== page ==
-> It is also possible to continue ascending along the east side of the southwest ridge, below the cliffs, until bypassing the cliffy areas. However, this possibility is extremely brushy, can lead people off-route, and is not advised.
4) Once above the steep dirt step, begin ascending the ridgetop through steep forested terrain. A path might go in and out of visibility, but the general rule-of-thumb is to continue up along the ridgetop.
-> It is much easier to get off-route while descending the ridge than ascending the ridge. Bring and use a GPS, as a safety method to correctly follow the route both directions.
5) At approximately 4800' (1460 m), the first of several small clearings is passed which offers views of Silvertip Mountain.
6) At approximately 5300' (1620 m), a knife-edge section is reached which offers good views of Mount Rideout. After this area, summiters will reach a small rock rib which needs to be bypassed by side-traversing its east slopes. Several small rock ribs are also bypassed or ascended near this area.
7) At approximately 5900' (1800 m), the forest ends and the southwest ridge becomes a long meadow ridge leading towards a massive rocky bluff.
8) CRUX SECTION #2: Southwest Ridge/Rocky Bluff Bypass.
-> At approximately 6000' (1830 m), slightly drop down the east side of the southwest ridge and begin side-traversing around the rocky bluff.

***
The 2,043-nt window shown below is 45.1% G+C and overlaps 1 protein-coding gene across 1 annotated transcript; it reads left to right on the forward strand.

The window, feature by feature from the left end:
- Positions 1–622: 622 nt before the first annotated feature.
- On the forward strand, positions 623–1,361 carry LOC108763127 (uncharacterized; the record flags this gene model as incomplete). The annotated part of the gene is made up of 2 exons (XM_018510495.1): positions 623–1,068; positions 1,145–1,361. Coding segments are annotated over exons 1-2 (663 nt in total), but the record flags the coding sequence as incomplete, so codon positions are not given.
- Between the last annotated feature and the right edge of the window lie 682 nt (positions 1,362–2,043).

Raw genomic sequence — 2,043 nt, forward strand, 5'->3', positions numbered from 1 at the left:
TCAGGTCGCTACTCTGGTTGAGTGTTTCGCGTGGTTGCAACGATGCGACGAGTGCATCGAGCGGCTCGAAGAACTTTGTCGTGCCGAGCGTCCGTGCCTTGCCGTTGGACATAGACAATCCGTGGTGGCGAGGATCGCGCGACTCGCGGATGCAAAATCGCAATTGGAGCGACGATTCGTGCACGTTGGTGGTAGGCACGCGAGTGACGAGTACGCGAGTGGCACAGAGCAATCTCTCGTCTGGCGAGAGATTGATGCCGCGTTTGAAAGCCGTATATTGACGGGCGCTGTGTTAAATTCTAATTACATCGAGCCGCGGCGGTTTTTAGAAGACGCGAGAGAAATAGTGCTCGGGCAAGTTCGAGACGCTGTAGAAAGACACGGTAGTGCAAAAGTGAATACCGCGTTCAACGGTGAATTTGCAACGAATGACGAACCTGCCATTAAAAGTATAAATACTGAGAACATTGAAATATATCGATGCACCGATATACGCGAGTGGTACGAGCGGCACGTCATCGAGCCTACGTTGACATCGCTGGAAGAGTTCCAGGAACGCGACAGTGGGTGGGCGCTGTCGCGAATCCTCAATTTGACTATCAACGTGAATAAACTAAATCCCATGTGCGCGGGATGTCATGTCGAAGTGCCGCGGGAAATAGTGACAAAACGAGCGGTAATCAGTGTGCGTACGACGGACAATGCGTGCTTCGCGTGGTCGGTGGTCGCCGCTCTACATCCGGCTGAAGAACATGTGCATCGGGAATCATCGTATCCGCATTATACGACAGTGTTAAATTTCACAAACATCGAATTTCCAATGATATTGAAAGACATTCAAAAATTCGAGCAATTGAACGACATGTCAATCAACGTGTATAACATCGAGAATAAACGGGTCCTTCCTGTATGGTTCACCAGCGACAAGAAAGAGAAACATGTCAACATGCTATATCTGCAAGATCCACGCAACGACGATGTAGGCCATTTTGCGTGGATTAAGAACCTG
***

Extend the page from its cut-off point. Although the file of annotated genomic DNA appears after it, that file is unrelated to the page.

-> Side-traverse towards a small grove of evergreen trees, at which an old goat path can be temporarily located.
9) Follow the goat path (or side-traverse) around the rocky bluff until reaching the large meadow gully on the east side of the rocky bluff.
10) Continue side-traversing towards the large gully until reaching gentler-angled slopes at the southern base of the upper west ridge of Silvertip Mountain.
-> The upper areas of this large gully have snow-fed streams at approximately 6300' (1920 m) which offer the only natural water sources (outside of snowpack) along the route.
11) Begin heading north up steep rocky meadow slopes until reaching the top of the west ridge at approximately 7000' (2130 m).
12) Follow the west ridge of Silvertip Mountain eastward along the ridgetop until near the top of the rocky false summit.
13) CRUX SECTION #3: False Summit Scramble.
-> Once near the top of the false summit, begin to drop slightly down and scramble around the south side of the false summit block. The handholds and footholds in the rock are of Class 2 quality but the exposure is generally low-difficulty Class 3 if on-route.
14) From the saddle between the false summit and true summit, continue heading eastward up the true summit hill. The ascent of the summit hill is mostly steep scree and dirt. Extra caution is required for the final summit slopes, due to the steep-but-loose terrain and an extended amount of side-traversing necessary.
15) When nearing the final summit block, ascend in the direction of a small notch on the right side (south side) of the summit. There is a final hidden gully leading up loose scree from the notch to the summit at 8517' (2596 m).
-> A secondary option is to scramble (Class 3-4) solid rock to the summit starting from the left side of the notch, prior to reaching the notch.
16) The summit is open and rocky. There is a fantastic 360-degree view.
Essential GearTrekking poles, GPS, long pants, and plenty of water (as there are few, if any, sources present on the route).
Helmets advised but not required.
For summit attempts prior to mid-Summer (early-to-mid-August), it is usually best to carry an ice-axe and traction devices (such as microspikes) just in case of lingering snow causing potential problems along the route.